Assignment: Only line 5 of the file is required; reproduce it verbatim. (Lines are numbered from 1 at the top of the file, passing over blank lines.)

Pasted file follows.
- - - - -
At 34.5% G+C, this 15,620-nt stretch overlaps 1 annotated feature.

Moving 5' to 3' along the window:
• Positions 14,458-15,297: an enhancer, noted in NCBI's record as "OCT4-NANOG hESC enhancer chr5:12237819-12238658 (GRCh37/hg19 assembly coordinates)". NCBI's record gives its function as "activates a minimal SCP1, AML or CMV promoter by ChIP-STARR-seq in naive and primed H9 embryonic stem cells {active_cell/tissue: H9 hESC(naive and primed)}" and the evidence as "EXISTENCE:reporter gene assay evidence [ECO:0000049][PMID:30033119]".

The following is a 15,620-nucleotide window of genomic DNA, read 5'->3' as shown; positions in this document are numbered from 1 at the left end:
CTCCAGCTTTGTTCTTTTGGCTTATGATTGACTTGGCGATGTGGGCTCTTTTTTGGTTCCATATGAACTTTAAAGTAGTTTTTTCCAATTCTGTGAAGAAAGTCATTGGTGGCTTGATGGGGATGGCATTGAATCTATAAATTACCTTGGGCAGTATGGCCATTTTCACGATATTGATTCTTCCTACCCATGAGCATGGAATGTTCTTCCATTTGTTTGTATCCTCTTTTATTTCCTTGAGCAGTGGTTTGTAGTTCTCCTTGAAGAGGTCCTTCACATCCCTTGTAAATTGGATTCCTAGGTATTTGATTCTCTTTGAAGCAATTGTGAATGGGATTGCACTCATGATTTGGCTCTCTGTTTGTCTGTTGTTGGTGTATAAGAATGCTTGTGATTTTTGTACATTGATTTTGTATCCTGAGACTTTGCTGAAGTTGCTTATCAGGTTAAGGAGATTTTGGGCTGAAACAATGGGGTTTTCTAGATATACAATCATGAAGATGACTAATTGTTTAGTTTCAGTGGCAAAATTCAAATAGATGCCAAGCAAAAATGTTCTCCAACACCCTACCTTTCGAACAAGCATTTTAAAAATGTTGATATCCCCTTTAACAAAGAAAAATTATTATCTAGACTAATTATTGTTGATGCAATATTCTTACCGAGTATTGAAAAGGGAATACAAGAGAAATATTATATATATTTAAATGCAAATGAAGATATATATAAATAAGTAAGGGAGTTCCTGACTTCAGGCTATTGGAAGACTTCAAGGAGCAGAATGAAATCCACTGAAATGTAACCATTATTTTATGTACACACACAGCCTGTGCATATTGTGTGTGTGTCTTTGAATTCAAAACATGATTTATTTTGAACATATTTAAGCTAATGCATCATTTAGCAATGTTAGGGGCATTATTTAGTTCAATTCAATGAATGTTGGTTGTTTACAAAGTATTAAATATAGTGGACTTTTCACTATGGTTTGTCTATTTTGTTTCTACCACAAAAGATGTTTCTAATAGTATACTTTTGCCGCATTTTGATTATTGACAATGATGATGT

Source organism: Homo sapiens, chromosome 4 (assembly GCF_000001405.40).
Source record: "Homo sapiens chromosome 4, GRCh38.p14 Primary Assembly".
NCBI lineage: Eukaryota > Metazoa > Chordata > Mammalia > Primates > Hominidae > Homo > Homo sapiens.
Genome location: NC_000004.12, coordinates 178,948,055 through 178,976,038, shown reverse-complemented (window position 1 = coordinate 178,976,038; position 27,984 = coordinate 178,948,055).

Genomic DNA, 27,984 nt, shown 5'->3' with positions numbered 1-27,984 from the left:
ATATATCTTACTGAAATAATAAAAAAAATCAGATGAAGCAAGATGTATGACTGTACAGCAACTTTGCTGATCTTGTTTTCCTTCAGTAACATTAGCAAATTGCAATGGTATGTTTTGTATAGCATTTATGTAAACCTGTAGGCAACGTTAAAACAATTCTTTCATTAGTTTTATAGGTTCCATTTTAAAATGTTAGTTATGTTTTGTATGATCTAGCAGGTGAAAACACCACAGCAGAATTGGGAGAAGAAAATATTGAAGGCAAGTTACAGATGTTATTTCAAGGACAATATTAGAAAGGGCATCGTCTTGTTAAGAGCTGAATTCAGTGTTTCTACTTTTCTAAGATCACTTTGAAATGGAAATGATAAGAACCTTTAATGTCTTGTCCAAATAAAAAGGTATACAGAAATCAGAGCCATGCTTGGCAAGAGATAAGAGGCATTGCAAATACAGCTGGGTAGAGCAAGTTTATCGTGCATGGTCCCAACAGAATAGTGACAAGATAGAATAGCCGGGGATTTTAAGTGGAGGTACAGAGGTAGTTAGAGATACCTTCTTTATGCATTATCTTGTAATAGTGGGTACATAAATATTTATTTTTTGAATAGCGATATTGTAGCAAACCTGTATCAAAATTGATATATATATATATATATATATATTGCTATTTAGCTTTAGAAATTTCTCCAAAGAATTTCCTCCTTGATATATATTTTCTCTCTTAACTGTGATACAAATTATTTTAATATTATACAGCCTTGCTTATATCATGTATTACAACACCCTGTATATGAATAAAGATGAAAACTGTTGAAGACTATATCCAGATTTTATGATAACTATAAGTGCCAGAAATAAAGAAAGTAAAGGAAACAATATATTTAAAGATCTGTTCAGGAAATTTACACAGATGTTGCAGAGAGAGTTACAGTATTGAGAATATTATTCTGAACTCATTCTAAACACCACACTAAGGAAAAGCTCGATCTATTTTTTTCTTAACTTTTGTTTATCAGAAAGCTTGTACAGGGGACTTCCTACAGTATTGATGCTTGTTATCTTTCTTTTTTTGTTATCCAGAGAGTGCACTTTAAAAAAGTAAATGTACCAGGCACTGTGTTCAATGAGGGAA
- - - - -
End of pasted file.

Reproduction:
CTCCAGCTTTGTTCTTTTGGCTTATGATTGACTTGGCGATGTGGGCTCTTTTTTGGTTCCATATGAACTTTAAAGTAGTTTTTTCCAATTCTGTGAAGAAAGTCATTGGTGGCTTGATGGGGATGGCATTGAATCTATAAATTACCTTGGGCAGTATGGCCATTTTCACGATATTGATTCTTCCTACCCATGAGCATGGAATGTTCTTCCATTTGTTTGTATCCTCTTTTATTTCCTTGAGCAGTGGTTTGTAGTTCTCCTTGAAGAGGTCCTTCACATCCCTTGTAAATTGGATTCCTAGGTATTTGATTCTCTTTGAAGCAATTGTGAATGGGATTGCACTCATGATTTGGCTCTCTGTTTGTCTGTTGTTGGTGTATAAGAATGCTTGTGATTTTTGTACATTGATTTTGTATCCTGAGACTTTGCTGAAGTTGCTTATCAGGTTAAGGAGATTTTGGGCTGAAACAATGGGGTTTTCTAGATATACAATCATGAAGATGACTAATTGTTTAGTTTCAGTGGCAAAATTCAAATAGATGCCAAGCAAAAATGTTCTCCAACACCCTACCTTTCGAACAAGCATTTTAAAAATGTTGATATCCCCTTTAACAAAGAAAAATTATTATCTAGACTAATTATTGTTGATGCAATATTCTTACCGAGTATTGAAAAGGGAATACAAGAGAAATATTATATATATTTAAATGCAAATGAAGATATATATAAATAAGTAAGGGAGTTCCTGACTTCAGGCTATTGGAAGACTTCAAGGAGCAGAATGAAATCCACTGAAATGTAACCATTATTTTATGTACACACACAGCCTGTGCATATTGTGTGTGTGTCTTTGAATTCAAAACATGATTTATTTTGAACATATTTAAGCTAATGCATCATTTAGCAATGTTAGGGGCATTATTTAGTTCAATTCAATGAATGTTGGTTGTTTACAAAGTATTAAATATAGTGGACTTTTCACTATGGTTTGTCTATTTTGTTTCTACCACAAAAGATGTTTCTAATAGTATACTTTTGCCGCATTTTGATTATTGACAATGATGATGT